Pooled results of a post hoc analysis from phase 3 studies of amantadine (Gocovri; Supernus) suggest that the therapy offers increased good ON time, and in intervals that are more predictable for patients, compared with placebo.
According to pooled phase 3 data presented at the 2nd Annual Advanced Therapeutics in Movement and Related Disorders (ATMRD) Congress, held by the PMD Alliance from June 8 to 11, 2023, in Washington, DC, the use of extended-related amantadine (Gocovri; Supernus) for patients with Parkinson disease (PD) might offer clinicians an ability to increase the predictability of good ON time from day to day.
“Such observations may have important implications on the ability to participate in daily activities for [people with PD], and as such, the relationship between predictability and good quality of life merits further investigation,” first author Robert A. Hauser, MD, MBA, director of the Parkinson’s and Movement Disorders Center at the University of South Florida, and colleagues, wrote.
All told, the least-squares mean change from baseline in predictable good ON hours per day in paired intervals was significant at all time points for those on extended-release amantadine (n = 100) compared with those on placebo (n = 96). For those on amantadine, these changes were 4.3 hours at week 2 (mixed models for repeated measures treatment effect, 2.8; P <.0001), 5.05 hours at week 8 (treatment effect, 2.9; P <.0001), and 4.9 hours at week 12 (treatment effect, 2.95; P <.0001); comparatively, those on placebo recorded changes of 1.5 hours, 2.1 hours, and 1.95 hours, respectively. In an analysis of covariance for weeks 8 and 12 combined, the change for the treatment group was 2.6 hours compared with –0.85 hours for those on placebo (treatment effect, 3.4; P <.0001).
Good ON time over the course of the waking day was calculated by tallying the percentage of matched diary intervals that were concordant for good ON and dividing this percentage by the number of matched intervals where neither interval was recorded when the patient was sleeping. Participants recorded their predominant motor state in their home diaries in 30-minute intervals over the course of 2 consecutive days.
At baseline, patients in the amantadine group reported a mean OFF time of 3.0 hours (SD, 2.3) and those in the placebo group reported 2.6 hours (SD, 2.0). The percentage of concordance for good ON time was 31.0% (SD, 18.5) for the amantadine group and 31.5% (SD, 18.1) for the placebo group. Notably, this rate included only 98 of 100 patients in the treatment arm.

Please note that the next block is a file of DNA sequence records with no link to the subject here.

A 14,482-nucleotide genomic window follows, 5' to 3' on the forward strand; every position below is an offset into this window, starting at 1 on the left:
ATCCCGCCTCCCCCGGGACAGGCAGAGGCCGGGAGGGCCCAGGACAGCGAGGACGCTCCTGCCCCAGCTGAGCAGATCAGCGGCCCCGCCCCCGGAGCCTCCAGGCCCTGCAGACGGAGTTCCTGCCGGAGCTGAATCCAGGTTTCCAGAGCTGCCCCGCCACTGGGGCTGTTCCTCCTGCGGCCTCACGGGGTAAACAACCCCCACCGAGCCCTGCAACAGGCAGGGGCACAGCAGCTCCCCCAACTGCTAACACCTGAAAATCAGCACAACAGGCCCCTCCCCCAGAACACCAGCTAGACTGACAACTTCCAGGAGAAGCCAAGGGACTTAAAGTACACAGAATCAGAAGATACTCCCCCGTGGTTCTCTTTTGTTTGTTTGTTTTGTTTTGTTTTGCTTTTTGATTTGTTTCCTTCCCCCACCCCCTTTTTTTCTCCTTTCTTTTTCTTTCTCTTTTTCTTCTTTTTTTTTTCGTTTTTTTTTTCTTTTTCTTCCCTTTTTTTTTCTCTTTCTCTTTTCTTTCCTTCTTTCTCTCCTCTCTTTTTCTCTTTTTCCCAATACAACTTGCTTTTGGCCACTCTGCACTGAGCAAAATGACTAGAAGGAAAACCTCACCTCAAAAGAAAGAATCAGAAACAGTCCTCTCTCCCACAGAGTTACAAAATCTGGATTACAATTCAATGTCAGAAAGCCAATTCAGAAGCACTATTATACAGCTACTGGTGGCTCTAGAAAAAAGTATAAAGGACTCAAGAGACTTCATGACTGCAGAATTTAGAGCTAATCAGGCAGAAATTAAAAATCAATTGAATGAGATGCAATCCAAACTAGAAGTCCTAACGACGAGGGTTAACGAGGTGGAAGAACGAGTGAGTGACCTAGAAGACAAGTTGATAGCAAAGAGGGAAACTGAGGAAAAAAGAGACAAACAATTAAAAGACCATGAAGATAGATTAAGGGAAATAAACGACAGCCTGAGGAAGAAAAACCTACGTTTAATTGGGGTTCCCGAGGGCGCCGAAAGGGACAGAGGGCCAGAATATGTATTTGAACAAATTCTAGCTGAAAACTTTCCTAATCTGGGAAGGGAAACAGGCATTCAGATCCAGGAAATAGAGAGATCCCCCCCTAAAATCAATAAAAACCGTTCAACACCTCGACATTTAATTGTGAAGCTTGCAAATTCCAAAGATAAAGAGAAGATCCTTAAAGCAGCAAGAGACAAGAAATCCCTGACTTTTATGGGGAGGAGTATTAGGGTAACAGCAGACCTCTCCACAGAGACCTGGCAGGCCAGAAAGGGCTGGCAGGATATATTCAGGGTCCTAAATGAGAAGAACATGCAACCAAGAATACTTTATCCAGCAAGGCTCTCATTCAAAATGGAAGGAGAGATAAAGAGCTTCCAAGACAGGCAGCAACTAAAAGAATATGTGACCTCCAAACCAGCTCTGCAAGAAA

“When calculated in hours instead of percentages, participants had just over 5 hours per day of ‘predictable’ good ON time at baseline. This nearly doubled to just over 10 hours per day at Week 12 for those receiving amantadine extended-release vs just over 7 hours per day for placebo,” Hauser et al wrote. This ultimately equated to a treatment difference of 2.95 hours per day (P <.0001), with awake time remaining relatively steady over the course of the study. By week 12, both groups saw patients awake for about 17 hours (based on the paired “awake” diary intervals).
This separation in predictable good ON time began as early as week 2, with the treatment arm reporting 9.6 hours compared with 6.7 hours for the placebo group. This was maintained through week 8 (amantadine, 10.3; placebo, 7.3) and week 12 (amantadine, 10.3; placebo, 7.1), and in the combined week 8 and 12 analysis (amantadine, 8.0; placebo, 4.4). In percentages, those values at week 2, week 8, and week 12 for the amantadine group were 55%, 60%, and 61% compared with 40%, 44%, and 43% for the placebo group (P <.0001 for all). In the combined weeks 8 and 12 analysis, the percentages were 45% for the amantadine group and 25% for the placebo group.
“The emergence of unpredictable levodopa-related motor complications adds extra burden to people with Parkinson disease, making it particularly difficult to plan daily activities,” Hauser et al wrote. “We have previously reported that, compared with placebo, patients treated with [extended-release amantadine] experienced fewer, shorter episodes of both troublesome dyskinesia and OFF, thereby increasing the duration of continuous good ON episodes (meaning ON without troublesome dyskinesia) and reducing the frequency of transitions between motor states.”